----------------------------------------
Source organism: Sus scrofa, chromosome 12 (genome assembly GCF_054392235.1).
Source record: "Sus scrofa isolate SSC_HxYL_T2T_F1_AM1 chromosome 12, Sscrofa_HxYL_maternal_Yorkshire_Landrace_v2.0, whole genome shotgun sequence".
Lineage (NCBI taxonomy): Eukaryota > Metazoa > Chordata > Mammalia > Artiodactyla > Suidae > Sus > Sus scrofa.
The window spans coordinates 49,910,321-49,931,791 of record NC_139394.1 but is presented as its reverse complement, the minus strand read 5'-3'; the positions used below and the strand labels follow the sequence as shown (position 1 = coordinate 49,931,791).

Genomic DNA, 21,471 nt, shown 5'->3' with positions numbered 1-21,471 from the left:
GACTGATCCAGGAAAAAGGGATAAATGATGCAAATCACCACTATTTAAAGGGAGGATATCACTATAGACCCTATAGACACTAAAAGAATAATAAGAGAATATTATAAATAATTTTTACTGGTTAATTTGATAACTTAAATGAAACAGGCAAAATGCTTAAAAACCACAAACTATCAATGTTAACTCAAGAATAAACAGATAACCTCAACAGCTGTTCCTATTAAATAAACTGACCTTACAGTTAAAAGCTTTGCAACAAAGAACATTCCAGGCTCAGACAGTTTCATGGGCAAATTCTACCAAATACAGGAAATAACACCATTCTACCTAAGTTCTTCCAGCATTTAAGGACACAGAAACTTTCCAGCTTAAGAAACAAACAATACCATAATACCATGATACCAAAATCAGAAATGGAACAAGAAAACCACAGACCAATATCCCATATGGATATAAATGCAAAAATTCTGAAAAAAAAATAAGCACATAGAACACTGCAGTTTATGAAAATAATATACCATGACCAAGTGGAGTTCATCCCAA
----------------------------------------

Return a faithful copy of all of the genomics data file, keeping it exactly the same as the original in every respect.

Source organism: Sus scrofa, chromosome 12 (genome assembly GCF_054392235.1).
Source record: "Sus scrofa isolate SSC_HxYL_T2T_F1_AM1 chromosome 12, Sscrofa_HxYL_maternal_Yorkshire_Landrace_v2.0, whole genome shotgun sequence".
Lineage (NCBI taxonomy): Eukaryota > Metazoa > Chordata > Mammalia > Artiodactyla > Suidae > Sus > Sus scrofa.
The window spans coordinates 49,910,321-49,931,791 of record NC_139394.1 but is presented as its reverse complement, the minus strand read 5'-3'; the positions used below and the strand labels follow the sequence as shown (position 1 = coordinate 49,931,791).

Genomic DNA, 21,471 nt, shown 5'->3' with positions numbered 1-21,471 from the left:
GACTGATCCAGGAAAAAGGGATAAATGATGCAAATCACCACTATTTAAAGGGAGGATATCACTATAGACCCTATAGACACTAAAAGAATAATAAGAGAATATTATAAATAATTTTTACTGGTTAATTTGATAACTTAAATGAAACAGGCAAAATGCTTAAAAACCACAAACTATCAATGTTAACTCAAGAATAAACAGATAACCTCAACAGCTGTTCCTATTAAATAAACTGACCTTACAGTTAAAAGCTTTGCAACAAAGAACATTCCAGGCTCAGACAGTTTCATGGGCAAATTCTACCAAATACAGGAAATAACACCATTCTACCTAAGTTCTTCCAGCATTTAAGGACACAGAAACTTTCCAGCTTAAGAAACAAACAATACCATAATACCATGATACCAAAATCAGAAATGGAACAAGAAAACCACAGACCAATATCCCATATGGATATAAATGCAAAAATTCTGAAAAAAAAATAAGCACATAGAACACTGCAGTTTATGAAAATAATATACCATGACCAAGTGGAGTTCATCCCAA